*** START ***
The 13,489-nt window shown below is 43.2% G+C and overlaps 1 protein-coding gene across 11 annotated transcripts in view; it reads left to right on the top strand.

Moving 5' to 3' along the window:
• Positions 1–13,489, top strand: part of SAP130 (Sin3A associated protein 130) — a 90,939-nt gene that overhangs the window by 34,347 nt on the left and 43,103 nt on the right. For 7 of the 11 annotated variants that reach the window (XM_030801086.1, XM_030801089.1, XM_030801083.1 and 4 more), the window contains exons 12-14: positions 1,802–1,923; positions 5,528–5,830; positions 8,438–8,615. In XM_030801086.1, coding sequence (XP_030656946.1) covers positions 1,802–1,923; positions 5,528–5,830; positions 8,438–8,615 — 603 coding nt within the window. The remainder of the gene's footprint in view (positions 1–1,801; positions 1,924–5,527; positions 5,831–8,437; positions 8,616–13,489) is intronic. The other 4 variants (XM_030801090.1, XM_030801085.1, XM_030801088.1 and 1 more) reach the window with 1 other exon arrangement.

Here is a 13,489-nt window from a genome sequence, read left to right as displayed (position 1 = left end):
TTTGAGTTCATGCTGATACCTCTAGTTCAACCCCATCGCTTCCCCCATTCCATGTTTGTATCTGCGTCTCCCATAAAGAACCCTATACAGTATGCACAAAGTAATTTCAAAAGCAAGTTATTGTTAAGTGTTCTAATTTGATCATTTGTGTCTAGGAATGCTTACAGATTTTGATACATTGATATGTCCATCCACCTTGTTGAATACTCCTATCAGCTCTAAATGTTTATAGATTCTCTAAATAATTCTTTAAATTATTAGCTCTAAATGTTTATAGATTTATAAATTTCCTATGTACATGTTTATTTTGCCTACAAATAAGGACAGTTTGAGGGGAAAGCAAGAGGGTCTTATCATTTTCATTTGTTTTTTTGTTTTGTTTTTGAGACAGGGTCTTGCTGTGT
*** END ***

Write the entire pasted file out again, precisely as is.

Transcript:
The 13,489-nt window shown below is 43.2% G+C and overlaps 1 protein-coding gene across 11 annotated transcripts in view; it reads left to right on the top strand.

Moving 5' to 3' along the window:
• Positions 1–13,489, top strand: part of SAP130 (Sin3A associated protein 130) — a 90,939-nt gene that overhangs the window by 34,347 nt on the left and 43,103 nt on the right. For 7 of the 11 annotated variants that reach the window (XM_030801086.1, XM_030801089.1, XM_030801083.1 and 4 more), the window contains exons 12-14: positions 1,802–1,923; positions 5,528–5,830; positions 8,438–8,615. In XM_030801086.1, coding sequence (XP_030656946.1) covers positions 1,802–1,923; positions 5,528–5,830; positions 8,438–8,615 — 603 coding nt within the window. The remainder of the gene's footprint in view (positions 1–1,801; positions 1,924–5,527; positions 5,831–8,437; positions 8,616–13,489) is intronic. The other 4 variants (XM_030801090.1, XM_030801085.1, XM_030801088.1 and 1 more) reach the window with 1 other exon arrangement.

Here is a 13,489-nt window from a genome sequence, read left to right as displayed (position 1 = left end):
TTTGAGTTCATGCTGATACCTCTAGTTCAACCCCATCGCTTCCCCCATTCCATGTTTGTATCTGCGTCTCCCATAAAGAACCCTATACAGTATGCACAAAGTAATTTCAAAAGCAAGTTATTGTTAAGTGTTCTAATTTGATCATTTGTGTCTAGGAATGCTTACAGATTTTGATACATTGATATGTCCATCCACCTTGTTGAATACTCCTATCAGCTCTAAATGTTTATAGATTCTCTAAATAATTCTTTAAATTATTAGCTCTAAATGTTTATAGATTTATAAATTTCCTATGTACATGTTTATTTTGCCTACAAATAAGGACAGTTTGAGGGGAAAGCAAGAGGGTCTTATCATTTTCATTTGTTTTTTTGTTTTGTTTTTGAGACAGGGTCTTGCTGTGT